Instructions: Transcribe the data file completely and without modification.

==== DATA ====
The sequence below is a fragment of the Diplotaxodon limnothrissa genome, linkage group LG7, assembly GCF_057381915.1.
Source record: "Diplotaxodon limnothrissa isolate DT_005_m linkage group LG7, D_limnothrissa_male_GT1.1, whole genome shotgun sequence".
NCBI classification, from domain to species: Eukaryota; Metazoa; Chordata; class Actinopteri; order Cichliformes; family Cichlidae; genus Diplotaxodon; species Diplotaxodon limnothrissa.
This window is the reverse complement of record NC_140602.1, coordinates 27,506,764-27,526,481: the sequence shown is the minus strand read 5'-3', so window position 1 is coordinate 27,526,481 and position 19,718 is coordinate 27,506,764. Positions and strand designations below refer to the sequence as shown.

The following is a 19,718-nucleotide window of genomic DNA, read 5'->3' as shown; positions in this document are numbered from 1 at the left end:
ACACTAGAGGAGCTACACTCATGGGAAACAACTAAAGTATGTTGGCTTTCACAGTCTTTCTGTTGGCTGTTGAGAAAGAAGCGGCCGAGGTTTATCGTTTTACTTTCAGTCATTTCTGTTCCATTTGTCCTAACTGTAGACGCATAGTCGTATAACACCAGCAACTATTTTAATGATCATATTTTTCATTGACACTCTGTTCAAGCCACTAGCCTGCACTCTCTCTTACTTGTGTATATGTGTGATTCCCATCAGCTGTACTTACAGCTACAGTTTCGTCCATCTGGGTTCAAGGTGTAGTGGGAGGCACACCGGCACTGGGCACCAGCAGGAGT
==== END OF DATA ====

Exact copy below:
The sequence below is a fragment of the Diplotaxodon limnothrissa genome, linkage group LG7, assembly GCF_057381915.1.
Source record: "Diplotaxodon limnothrissa isolate DT_005_m linkage group LG7, D_limnothrissa_male_GT1.1, whole genome shotgun sequence".
NCBI classification, from domain to species: Eukaryota; Metazoa; Chordata; class Actinopteri; order Cichliformes; family Cichlidae; genus Diplotaxodon; species Diplotaxodon limnothrissa.
This window is the reverse complement of record NC_140602.1, coordinates 27,506,764-27,526,481: the sequence shown is the minus strand read 5'-3', so window position 1 is coordinate 27,526,481 and position 19,718 is coordinate 27,506,764. Positions and strand designations below refer to the sequence as shown.

The following is a 19,718-nucleotide window of genomic DNA, read 5'->3' as shown; positions in this document are numbered from 1 at the left end:
ACACTAGAGGAGCTACACTCATGGGAAACAACTAAAGTATGTTGGCTTTCACAGTCTTTCTGTTGGCTGTTGAGAAAGAAGCGGCCGAGGTTTATCGTTTTACTTTCAGTCATTTCTGTTCCATTTGTCCTAACTGTAGACGCATAGTCGTATAACACCAGCAACTATTTTAATGATCATATTTTTCATTGACACTCTGTTCAAGCCACTAGCCTGCACTCTCTCTTACTTGTGTATATGTGTGATTCCCATCAGCTGTACTTACAGCTACAGTTTCGTCCATCTGGGTTCAAGGTGTAGTGGGAGGCACACCGGCACTGGGCACCAGCAGGAGT